.notIE {
  position: relative;
  display: inline-block;
}
select {
  display: inline-block;
  height: 30px;
  width: 150px;
  outline: none;
  color: #74646e;
  border: 1px solid #C8BFC4;
  border-radius: 4px;
  box-shadow: inset 1px 1px 2px #ddd8dc;
  background: #fff;
}
/* Select arrow styling */

.notIE .fancyArrow {
  width: 23px;
  height: 28px;
  position: absolute;
  display: inline-block;
  top: 1px;
  right: 3px;
  background: url(http://www.stackoverflow.com/favicon.ico) right / 90% no-repeat #fff;
  pointer-events: none;
}
/*target Internet Explorer 9 and Internet Explorer 10:*/

@media screen and (min-width: 0\0) {
  .notIE .fancyArrow {
    display: none;
  }
}
<!--[if !IE]> -->
<div class="notIE">
  <!-- <![endif]-->
  <span class="fancyArrow"></span>
  <select>
    <option>Apples</option>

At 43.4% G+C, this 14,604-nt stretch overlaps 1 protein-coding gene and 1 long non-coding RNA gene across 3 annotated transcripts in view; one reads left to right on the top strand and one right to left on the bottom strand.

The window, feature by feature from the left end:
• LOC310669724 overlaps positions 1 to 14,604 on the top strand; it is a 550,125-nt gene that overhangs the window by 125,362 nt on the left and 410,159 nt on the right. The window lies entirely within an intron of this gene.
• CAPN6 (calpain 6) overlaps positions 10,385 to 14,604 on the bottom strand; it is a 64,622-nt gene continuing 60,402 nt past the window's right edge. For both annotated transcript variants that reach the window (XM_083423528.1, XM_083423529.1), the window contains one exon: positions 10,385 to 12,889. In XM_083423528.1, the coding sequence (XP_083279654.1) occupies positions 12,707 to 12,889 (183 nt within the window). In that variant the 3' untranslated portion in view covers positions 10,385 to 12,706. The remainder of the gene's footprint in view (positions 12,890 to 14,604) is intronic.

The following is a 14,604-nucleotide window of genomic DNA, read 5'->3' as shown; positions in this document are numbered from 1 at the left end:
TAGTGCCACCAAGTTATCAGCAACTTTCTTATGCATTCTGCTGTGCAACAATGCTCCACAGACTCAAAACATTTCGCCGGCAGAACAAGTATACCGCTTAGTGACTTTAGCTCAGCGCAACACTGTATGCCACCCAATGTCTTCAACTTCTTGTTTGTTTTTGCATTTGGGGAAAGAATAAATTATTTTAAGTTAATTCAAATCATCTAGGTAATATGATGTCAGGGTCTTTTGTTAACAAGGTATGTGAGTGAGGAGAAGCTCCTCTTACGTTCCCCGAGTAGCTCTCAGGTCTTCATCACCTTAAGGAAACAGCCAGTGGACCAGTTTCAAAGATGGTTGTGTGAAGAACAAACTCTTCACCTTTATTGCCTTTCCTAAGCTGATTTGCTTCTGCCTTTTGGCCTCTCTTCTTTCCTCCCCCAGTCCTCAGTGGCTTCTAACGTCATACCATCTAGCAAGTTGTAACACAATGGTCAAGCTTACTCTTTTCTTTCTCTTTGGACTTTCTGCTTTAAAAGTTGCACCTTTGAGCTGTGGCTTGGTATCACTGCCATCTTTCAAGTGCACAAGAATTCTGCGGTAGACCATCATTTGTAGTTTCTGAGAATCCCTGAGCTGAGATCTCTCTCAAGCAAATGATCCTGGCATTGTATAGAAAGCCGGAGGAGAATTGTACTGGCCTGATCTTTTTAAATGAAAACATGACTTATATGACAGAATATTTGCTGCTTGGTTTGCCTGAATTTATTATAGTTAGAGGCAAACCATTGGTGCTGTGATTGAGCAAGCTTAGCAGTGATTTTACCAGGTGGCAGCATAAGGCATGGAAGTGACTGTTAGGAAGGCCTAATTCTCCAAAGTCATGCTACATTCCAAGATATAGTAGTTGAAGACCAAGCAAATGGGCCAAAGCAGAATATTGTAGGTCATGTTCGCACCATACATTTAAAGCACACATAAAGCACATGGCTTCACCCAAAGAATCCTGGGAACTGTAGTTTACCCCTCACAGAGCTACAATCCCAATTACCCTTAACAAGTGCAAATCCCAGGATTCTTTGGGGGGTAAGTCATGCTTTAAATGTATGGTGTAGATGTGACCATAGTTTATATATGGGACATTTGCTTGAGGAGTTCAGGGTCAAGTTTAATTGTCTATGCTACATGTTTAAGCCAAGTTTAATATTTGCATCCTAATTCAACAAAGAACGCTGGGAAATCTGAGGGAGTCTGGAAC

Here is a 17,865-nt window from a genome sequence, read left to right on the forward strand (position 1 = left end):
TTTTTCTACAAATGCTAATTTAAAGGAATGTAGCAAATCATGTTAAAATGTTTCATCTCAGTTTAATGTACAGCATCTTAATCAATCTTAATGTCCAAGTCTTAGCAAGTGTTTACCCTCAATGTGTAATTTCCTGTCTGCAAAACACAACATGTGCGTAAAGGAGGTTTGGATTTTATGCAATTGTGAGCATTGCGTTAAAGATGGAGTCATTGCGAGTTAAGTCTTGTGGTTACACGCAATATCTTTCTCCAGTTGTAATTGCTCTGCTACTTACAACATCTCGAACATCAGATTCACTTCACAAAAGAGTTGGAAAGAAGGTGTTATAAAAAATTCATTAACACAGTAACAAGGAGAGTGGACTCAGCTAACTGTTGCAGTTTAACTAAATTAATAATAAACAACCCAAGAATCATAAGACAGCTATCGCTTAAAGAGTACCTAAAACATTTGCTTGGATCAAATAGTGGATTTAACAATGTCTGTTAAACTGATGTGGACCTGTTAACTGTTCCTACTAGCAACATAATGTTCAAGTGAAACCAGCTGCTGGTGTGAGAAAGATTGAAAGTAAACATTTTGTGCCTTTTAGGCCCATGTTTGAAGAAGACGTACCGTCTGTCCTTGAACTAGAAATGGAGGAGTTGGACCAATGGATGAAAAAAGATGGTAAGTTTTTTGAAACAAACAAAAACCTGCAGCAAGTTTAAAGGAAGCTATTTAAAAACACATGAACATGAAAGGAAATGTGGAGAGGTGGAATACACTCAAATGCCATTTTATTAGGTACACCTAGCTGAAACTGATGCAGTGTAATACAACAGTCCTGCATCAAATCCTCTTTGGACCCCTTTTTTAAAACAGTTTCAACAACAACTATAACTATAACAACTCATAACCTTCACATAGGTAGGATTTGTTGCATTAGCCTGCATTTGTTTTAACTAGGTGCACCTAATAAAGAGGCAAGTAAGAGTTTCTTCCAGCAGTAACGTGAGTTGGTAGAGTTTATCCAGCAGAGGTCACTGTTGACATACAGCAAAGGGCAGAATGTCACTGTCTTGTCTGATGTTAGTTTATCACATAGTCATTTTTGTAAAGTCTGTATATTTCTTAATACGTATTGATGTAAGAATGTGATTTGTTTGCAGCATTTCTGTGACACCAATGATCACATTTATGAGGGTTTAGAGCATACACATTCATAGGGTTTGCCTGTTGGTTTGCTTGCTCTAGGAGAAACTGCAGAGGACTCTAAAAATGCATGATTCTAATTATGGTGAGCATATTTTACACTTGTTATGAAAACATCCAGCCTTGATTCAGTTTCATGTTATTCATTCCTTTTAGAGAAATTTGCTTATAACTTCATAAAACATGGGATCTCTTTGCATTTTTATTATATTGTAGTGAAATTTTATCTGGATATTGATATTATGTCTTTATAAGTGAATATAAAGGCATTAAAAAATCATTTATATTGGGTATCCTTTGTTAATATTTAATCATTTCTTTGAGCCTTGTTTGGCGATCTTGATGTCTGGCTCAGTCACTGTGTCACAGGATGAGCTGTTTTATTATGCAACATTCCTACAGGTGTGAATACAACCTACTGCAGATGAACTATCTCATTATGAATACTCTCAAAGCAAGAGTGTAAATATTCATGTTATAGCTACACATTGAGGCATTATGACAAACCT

<option selected>Pineapples</option>
    <option>Chocklate</option>
    <option>Pancakes</option>
  </select>
  <!--[if !IE]> -->
</div>
<!-- <![endif]-->

  • 1
    Which is best according to you from these 2 methods? – Jitendra Vyas Dec 20 '12 at 9:57
  • 3
    It depends on the design requirements. If you're ok with the drop-down jutting out - then that's the best because it's cross browser (IMO allbrowsers + IE8+ could be considered cross-browser) but I think to many - this won't do. So actually in my statement above I meant that aprroach #2 was the best. – Danield Dec 20 '12 at 10:02
  • 4
    Also, the fiddle which I posted uses approach #2 with conditional statements to allow IE to use its default arrow. – Danield Dec 20 '12 at 10:08
  • 3
    @AlexisLeclerc Fixing the div and select to the same width only works in -webkit browsers like Chrome. (because I included the the rule -webkit-appearance: none; ) However this doesn't work in other browsers like firefox – Danield Jun 30 '13 at 6:04
  • 4
    If I may propose an improvement for Approach #1, I personally find the lack of border or lack of selection halo to the right side very annoying. I updated your fiddle with something I used in my current project : jsfiddle.net/YvCHW/1745 . Tell me what you think! – Alexis Leclerc Jul 2 '13 at 20:19
221